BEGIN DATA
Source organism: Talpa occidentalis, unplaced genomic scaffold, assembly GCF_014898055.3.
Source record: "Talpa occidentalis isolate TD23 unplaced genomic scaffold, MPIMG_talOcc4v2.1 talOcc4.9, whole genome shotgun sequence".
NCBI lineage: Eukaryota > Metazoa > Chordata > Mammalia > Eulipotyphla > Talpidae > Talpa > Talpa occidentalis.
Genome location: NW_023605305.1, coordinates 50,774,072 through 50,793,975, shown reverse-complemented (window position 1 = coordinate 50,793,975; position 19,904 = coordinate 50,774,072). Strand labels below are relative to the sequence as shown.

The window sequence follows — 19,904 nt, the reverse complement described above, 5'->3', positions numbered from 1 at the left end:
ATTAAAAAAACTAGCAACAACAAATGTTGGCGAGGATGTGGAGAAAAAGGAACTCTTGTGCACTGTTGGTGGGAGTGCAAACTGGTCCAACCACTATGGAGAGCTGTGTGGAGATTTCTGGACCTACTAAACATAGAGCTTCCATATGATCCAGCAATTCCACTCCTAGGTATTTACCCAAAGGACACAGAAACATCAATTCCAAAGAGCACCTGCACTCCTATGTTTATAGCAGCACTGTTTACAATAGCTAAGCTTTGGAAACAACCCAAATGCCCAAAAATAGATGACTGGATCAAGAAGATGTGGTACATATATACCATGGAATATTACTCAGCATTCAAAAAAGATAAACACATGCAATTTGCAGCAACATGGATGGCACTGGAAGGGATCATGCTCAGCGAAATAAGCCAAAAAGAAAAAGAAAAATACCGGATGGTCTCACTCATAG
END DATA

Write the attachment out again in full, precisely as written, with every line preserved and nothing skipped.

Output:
Source organism: Talpa occidentalis, unplaced genomic scaffold, assembly GCF_014898055.3.
Source record: "Talpa occidentalis isolate TD23 unplaced genomic scaffold, MPIMG_talOcc4v2.1 talOcc4.9, whole genome shotgun sequence".
NCBI lineage: Eukaryota > Metazoa > Chordata > Mammalia > Eulipotyphla > Talpidae > Talpa > Talpa occidentalis.
Genome location: NW_023605305.1, coordinates 50,774,072 through 50,793,975, shown reverse-complemented (window position 1 = coordinate 50,793,975; position 19,904 = coordinate 50,774,072). Strand labels below are relative to the sequence as shown.

The window sequence follows — 19,904 nt, the reverse complement described above, 5'->3', positions numbered from 1 at the left end:
ATTAAAAAAACTAGCAACAACAAATGTTGGCGAGGATGTGGAGAAAAAGGAACTCTTGTGCACTGTTGGTGGGAGTGCAAACTGGTCCAACCACTATGGAGAGCTGTGTGGAGATTTCTGGACCTACTAAACATAGAGCTTCCATATGATCCAGCAATTCCACTCCTAGGTATTTACCCAAAGGACACAGAAACATCAATTCCAAAGAGCACCTGCACTCCTATGTTTATAGCAGCACTGTTTACAATAGCTAAGCTTTGGAAACAACCCAAATGCCCAAAAATAGATGACTGGATCAAGAAGATGTGGTACATATATACCATGGAATATTACTCAGCATTCAAAAAAGATAAACACATGCAATTTGCAGCAACATGGATGGCACTGGAAGGGATCATGCTCAGCGAAATAAGCCAAAAAGAAAAAGAAAAATACCGGATGGTCTCACTCATAG